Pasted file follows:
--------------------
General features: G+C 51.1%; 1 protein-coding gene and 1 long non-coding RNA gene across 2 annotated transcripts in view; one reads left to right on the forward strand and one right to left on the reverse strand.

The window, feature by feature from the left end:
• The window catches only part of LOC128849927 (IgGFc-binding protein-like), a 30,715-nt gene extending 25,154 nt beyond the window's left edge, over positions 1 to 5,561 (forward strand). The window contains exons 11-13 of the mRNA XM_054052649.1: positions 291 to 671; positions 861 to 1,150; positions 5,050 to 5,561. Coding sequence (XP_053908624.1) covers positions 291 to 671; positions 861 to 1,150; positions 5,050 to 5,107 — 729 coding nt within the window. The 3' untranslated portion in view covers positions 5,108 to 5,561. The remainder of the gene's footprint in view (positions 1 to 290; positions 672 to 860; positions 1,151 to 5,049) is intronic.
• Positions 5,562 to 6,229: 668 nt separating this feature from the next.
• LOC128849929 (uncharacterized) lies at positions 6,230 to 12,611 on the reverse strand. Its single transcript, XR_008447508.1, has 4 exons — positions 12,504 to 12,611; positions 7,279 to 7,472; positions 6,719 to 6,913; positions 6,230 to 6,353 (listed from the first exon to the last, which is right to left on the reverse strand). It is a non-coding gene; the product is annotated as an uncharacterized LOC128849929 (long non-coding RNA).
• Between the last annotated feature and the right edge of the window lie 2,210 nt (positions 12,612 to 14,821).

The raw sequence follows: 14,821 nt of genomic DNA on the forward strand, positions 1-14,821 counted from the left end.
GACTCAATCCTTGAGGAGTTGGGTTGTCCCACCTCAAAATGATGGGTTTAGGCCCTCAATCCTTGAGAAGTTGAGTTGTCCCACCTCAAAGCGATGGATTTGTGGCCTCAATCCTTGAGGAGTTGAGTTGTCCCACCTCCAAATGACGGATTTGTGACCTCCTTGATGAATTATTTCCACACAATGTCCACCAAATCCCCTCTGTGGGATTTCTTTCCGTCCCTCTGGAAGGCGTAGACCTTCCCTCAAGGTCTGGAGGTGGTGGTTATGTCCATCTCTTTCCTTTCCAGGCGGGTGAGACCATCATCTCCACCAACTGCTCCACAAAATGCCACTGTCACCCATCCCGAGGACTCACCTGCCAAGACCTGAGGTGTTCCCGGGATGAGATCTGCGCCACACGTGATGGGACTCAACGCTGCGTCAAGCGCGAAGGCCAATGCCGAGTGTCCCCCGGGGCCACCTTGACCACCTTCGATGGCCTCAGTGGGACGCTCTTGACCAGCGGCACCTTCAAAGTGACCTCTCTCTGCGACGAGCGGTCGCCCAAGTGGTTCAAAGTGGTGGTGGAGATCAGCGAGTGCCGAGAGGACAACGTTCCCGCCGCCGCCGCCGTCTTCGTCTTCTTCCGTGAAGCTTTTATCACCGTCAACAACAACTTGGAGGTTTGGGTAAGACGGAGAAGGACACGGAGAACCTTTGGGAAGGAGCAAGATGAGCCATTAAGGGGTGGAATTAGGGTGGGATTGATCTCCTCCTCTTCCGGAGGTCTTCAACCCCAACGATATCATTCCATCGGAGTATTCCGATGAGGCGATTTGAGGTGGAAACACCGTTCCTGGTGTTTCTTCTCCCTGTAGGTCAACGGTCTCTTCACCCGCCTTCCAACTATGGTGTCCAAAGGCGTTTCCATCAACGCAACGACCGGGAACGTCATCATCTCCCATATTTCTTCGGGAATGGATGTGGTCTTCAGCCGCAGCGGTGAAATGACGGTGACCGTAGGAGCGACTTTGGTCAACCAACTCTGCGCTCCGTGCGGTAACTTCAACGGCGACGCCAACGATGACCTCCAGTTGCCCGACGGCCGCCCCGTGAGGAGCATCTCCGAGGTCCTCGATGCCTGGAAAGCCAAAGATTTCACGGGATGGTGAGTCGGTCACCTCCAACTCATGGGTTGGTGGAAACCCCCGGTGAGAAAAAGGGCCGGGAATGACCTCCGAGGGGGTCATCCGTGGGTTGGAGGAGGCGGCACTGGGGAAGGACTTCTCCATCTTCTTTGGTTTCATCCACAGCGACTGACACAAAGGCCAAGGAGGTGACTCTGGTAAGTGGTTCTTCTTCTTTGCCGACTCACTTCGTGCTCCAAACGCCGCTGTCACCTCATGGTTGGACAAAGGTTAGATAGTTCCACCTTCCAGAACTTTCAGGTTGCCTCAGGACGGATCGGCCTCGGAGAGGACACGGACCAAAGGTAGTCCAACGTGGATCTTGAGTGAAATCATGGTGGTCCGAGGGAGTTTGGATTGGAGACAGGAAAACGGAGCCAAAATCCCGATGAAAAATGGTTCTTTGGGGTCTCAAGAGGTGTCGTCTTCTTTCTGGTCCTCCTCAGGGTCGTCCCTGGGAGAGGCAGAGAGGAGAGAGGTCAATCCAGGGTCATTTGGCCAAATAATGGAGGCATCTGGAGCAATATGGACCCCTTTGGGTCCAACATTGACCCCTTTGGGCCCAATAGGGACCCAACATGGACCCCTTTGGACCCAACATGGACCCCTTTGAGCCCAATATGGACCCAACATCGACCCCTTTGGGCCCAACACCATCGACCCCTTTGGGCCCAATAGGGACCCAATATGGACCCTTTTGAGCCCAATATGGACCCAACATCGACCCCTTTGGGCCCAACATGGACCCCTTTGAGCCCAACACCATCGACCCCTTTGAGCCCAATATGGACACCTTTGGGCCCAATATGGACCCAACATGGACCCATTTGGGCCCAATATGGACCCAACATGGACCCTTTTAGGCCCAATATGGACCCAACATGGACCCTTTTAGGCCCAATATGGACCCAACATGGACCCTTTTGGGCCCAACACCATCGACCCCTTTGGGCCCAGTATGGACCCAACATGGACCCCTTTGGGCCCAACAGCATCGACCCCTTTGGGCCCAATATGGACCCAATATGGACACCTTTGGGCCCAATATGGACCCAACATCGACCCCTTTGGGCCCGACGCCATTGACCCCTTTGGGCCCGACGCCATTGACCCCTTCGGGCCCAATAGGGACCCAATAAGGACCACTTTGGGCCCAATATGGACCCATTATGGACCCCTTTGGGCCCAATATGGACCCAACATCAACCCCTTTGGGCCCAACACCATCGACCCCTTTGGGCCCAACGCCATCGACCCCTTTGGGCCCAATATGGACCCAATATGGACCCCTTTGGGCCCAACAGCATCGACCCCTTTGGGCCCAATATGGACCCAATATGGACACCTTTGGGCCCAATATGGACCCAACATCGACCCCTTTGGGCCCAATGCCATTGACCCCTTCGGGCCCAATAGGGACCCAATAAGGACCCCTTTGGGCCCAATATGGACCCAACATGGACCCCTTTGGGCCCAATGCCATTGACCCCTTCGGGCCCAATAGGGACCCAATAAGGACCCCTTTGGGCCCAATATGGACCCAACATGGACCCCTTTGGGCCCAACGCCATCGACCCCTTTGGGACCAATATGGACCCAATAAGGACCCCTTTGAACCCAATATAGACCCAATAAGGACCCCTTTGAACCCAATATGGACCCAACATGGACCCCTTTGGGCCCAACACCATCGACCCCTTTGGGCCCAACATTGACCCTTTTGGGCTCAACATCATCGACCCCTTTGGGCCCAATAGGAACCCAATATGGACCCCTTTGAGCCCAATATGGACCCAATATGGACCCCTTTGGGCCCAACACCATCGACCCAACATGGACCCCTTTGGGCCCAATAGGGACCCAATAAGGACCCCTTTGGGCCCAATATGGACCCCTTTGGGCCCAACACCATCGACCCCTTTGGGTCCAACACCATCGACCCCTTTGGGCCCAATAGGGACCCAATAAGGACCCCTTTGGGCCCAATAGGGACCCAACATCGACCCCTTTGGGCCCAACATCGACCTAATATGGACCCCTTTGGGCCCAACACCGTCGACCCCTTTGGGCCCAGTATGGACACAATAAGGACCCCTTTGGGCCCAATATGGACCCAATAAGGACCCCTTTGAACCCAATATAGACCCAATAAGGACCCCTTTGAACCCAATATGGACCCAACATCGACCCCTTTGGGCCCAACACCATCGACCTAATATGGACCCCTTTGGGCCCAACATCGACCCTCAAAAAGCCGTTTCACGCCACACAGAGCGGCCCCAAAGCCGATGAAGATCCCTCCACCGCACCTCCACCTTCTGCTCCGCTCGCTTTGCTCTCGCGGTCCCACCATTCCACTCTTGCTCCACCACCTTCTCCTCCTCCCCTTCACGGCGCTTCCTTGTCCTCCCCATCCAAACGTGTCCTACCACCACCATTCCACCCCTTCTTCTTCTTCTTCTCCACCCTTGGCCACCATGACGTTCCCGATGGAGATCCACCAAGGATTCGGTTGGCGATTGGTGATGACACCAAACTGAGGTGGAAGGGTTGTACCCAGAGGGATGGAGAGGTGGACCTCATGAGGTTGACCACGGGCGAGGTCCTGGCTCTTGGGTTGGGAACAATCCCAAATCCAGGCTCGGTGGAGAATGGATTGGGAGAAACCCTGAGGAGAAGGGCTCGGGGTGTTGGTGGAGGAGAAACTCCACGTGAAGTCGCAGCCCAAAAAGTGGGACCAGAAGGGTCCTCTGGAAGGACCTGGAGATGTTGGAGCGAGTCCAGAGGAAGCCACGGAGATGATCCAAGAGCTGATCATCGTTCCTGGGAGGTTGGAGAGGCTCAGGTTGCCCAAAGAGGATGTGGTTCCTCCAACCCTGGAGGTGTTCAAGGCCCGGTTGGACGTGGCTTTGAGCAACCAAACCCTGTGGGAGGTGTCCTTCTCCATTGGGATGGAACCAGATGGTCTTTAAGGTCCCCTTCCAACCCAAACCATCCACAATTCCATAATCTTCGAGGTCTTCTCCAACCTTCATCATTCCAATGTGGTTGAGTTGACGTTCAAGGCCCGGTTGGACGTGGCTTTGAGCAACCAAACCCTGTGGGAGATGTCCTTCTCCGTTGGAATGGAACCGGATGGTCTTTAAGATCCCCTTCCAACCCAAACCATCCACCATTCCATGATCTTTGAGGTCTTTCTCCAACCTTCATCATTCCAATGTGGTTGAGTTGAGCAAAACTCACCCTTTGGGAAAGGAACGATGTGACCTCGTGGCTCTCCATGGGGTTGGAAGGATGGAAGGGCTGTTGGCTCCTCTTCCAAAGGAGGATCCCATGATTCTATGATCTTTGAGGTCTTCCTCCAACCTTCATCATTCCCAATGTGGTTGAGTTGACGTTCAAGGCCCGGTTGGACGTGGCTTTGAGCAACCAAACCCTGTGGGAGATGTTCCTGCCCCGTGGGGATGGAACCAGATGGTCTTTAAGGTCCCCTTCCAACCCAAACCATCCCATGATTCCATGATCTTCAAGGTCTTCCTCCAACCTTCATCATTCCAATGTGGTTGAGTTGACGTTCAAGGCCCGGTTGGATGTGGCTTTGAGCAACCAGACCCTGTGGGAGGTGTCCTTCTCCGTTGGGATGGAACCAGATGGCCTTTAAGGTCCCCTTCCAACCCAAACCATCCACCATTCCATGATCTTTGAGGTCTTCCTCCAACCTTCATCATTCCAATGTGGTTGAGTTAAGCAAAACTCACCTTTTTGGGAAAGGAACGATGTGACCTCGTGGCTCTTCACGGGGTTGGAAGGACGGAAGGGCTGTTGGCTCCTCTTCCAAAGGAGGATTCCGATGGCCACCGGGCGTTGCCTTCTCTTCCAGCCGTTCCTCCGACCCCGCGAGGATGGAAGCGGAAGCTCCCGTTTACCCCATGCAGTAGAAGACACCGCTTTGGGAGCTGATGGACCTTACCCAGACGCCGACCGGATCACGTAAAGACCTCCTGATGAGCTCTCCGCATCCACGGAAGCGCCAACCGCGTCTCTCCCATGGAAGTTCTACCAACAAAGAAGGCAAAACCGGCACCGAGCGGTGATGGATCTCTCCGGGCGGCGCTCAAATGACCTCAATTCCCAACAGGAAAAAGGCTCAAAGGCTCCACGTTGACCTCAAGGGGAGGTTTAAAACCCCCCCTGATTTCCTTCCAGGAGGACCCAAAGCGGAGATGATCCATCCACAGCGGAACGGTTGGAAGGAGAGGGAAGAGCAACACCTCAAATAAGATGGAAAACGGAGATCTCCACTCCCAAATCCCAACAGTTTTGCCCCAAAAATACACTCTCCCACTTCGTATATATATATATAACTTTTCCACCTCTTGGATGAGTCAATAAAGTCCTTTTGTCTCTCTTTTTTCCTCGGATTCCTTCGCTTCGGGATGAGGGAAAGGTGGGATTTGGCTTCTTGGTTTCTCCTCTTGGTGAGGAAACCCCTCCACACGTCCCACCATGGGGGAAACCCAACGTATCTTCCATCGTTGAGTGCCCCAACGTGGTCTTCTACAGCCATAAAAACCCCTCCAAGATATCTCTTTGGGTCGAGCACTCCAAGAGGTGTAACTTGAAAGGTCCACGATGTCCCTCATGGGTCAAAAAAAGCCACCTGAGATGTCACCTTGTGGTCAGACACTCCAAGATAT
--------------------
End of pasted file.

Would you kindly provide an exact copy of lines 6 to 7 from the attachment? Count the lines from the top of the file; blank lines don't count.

• Between the last annotated feature and the right edge of the window lie 2,210 nt (positions 12,612 to 14,821).

The raw sequence follows: 14,821 nt of genomic DNA on the forward strand, positions 1-14,821 counted from the left end.